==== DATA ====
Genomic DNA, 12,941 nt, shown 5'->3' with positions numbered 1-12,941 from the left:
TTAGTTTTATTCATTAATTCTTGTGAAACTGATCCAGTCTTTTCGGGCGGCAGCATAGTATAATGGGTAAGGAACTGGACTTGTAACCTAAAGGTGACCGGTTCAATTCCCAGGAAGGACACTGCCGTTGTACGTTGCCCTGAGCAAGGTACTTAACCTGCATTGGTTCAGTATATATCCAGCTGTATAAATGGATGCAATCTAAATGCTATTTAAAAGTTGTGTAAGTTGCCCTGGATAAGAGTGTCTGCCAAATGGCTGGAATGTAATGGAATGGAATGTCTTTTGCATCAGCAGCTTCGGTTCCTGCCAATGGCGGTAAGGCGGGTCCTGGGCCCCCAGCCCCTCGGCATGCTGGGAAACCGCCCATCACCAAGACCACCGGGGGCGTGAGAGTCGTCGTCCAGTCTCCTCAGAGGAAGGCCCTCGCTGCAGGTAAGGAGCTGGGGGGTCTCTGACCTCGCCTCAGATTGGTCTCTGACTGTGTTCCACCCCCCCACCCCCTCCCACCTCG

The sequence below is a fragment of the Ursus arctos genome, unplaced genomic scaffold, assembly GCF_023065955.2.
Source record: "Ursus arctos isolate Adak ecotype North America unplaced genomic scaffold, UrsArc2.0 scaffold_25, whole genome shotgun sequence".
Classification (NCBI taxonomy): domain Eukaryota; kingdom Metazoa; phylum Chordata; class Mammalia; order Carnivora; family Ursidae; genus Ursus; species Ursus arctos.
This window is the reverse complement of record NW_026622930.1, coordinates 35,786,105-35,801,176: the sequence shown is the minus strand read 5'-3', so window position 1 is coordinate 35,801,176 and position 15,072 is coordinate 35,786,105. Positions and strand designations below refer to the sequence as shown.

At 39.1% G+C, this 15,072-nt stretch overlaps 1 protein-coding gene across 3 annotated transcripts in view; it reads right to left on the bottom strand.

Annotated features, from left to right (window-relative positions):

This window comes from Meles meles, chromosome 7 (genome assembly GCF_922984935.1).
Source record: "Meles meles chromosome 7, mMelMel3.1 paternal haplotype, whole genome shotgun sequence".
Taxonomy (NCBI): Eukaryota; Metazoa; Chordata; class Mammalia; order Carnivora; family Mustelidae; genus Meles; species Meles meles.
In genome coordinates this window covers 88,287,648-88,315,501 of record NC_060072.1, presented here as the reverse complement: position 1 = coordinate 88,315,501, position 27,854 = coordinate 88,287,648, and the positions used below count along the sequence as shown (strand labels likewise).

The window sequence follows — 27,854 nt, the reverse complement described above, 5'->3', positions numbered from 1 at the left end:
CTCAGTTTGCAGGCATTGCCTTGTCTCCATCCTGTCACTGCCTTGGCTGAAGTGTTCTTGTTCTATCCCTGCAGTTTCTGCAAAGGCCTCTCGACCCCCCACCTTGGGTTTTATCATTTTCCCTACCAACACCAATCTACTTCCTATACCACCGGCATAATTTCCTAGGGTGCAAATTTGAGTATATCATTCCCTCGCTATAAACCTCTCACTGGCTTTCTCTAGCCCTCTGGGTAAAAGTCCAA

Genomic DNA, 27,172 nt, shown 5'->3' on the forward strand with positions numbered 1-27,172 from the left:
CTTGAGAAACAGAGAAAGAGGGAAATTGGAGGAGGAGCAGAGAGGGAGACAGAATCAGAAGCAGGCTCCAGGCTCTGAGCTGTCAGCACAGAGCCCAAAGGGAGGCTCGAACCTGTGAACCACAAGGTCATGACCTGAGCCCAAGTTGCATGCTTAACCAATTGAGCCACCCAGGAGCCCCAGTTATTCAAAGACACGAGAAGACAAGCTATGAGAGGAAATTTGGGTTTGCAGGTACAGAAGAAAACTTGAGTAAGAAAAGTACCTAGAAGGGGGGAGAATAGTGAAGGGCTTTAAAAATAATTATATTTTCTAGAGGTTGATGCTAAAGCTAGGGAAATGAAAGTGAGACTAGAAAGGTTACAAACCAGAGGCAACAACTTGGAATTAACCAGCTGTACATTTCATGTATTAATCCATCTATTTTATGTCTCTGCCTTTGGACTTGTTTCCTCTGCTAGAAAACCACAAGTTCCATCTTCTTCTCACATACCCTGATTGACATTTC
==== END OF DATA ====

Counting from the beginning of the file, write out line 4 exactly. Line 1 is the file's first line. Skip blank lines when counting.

Source record: "Ursus arctos isolate Adak ecotype North America unplaced genomic scaffold, UrsArc2.0 scaffold_25, whole genome shotgun sequence".